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TCV Closes Year’s Biggest VC fund

Technology Crossover Ventures (TCV) last week announced that it closed its sixth fund with $1.4 billion in commitments, making it the largest tech-focused, VC fund of the year, based on data from the National Venture Capital Association and Thomson Financial (publisher of PE Week).

The venture firm now has $4.7 billion under management. The fund is also a significant increase in size from its previous fund, TCV V, which was closed just last year at $900 million.

The latest fund will continue to make expansion and late stage investments in technology companies. Its “crossover” model of investing includes investing in its portfolio companies “at the IPO and beyond,” well after most VCs have exited.

This strategy is why it requires a larger fund size than early stage funds.

The limited partners in the new fund include European and North American public and private pensions, university endowments, financial institutions, family offices and individual entrepreneurs, according to the Palo Alto, Calif.-based firm.

Founding General Partner Jay Hoag said in a statement that the fund received a strong response from both new and existing limited partners.

Returning limited partners confirmed to be in the new fund include the California State Teachers Retirement System, the Hillman Family Trust and the New York State Teachers’ Retirement System.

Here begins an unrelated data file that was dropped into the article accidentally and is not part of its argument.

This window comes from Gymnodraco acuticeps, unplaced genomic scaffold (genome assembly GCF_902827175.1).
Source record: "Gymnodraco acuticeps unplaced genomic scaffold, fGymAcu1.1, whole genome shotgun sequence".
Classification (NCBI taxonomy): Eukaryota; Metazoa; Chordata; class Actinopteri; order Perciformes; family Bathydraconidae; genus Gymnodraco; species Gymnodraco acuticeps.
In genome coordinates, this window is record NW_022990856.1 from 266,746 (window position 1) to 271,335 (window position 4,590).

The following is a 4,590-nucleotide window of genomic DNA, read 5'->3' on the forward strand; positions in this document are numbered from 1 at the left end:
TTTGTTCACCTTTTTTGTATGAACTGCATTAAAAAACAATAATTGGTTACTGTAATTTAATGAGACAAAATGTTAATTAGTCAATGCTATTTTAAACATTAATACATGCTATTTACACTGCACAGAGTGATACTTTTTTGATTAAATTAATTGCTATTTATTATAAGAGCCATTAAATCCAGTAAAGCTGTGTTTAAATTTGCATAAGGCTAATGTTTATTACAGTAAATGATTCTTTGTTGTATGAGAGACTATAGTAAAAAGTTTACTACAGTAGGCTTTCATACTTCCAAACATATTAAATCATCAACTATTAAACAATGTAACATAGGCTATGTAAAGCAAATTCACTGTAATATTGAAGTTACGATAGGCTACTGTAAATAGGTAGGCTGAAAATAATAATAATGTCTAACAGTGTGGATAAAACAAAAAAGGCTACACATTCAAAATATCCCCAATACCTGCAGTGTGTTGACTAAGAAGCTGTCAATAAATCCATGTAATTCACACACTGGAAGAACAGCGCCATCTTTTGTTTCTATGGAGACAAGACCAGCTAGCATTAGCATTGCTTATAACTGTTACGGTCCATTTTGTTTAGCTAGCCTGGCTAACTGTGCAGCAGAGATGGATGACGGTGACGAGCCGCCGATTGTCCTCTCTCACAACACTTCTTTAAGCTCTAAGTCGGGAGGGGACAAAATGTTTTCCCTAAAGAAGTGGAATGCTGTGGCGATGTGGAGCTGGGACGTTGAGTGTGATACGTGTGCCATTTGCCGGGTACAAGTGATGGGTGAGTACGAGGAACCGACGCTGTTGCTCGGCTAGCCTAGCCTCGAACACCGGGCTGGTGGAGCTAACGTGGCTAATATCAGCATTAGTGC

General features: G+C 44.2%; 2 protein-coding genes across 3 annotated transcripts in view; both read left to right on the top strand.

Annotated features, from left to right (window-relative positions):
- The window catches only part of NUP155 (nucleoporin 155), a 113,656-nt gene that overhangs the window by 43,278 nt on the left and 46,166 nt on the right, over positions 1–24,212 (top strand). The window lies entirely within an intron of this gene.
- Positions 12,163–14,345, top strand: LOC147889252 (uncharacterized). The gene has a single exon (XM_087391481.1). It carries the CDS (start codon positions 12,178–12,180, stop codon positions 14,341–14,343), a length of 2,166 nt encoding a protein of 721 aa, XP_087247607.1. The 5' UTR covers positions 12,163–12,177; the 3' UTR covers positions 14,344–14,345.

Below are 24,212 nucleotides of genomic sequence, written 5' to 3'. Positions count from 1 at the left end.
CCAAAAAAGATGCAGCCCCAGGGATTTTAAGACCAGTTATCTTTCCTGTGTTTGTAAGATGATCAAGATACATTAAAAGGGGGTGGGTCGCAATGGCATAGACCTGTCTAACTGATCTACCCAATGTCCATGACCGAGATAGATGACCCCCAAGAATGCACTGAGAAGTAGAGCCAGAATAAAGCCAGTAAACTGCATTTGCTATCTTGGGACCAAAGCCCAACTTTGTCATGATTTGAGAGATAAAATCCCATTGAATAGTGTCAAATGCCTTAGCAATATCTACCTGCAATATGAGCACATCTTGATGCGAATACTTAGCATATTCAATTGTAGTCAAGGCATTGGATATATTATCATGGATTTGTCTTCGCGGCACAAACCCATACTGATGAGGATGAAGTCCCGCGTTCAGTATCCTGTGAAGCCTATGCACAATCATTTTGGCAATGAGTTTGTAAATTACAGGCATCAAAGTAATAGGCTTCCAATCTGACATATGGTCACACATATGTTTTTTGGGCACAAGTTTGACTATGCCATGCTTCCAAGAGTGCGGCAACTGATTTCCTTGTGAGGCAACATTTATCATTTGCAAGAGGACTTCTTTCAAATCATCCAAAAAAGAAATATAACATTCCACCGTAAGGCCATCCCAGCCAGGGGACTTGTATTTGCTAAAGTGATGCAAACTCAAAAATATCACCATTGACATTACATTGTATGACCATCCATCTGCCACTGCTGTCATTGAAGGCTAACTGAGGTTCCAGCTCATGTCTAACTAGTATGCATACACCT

Other LPs that have backed TCV funds in the past include BancBoston Capital, California Public Employees’ Retirement System, General Motors Corp., Hewlett-Packard Co., New Mexico State Investment Council, and Rho Management Co.

Rick Kimball, a founding general partner of TCV, says that returning LPs make up the vast majority of investors in TCV VI.

He says that fund V should be completely invested by the end of this year or early next year and that the new fund will take three or four years to invest.

The firm has increased its staff since the closing of its last fund. TCV now boasts an investment staff of 23, including 10 partners. Most recently, TCV added Robert Trudeau as a general partner in September. Trudeau, who is based in New York, was previously a principal at General Atlantic.

TCV was founded in 1995 and has made investments in more than 150 companies. Of those, TCV says that 37 have launched IPOs and 29 were involved in strategic sales or mergers.

The firm says that 14 of its last 15 deals were in companies outside the San Francisco Bay area.

Among its recent investments is, a Seattle-based provider of online real estate services, which also received backing from Benchmark Capital. The amount of funding was undisclosed, but the secretive startup was founded by former executives of Expedia, a discount online travel planning website in which TCV invested $50 million.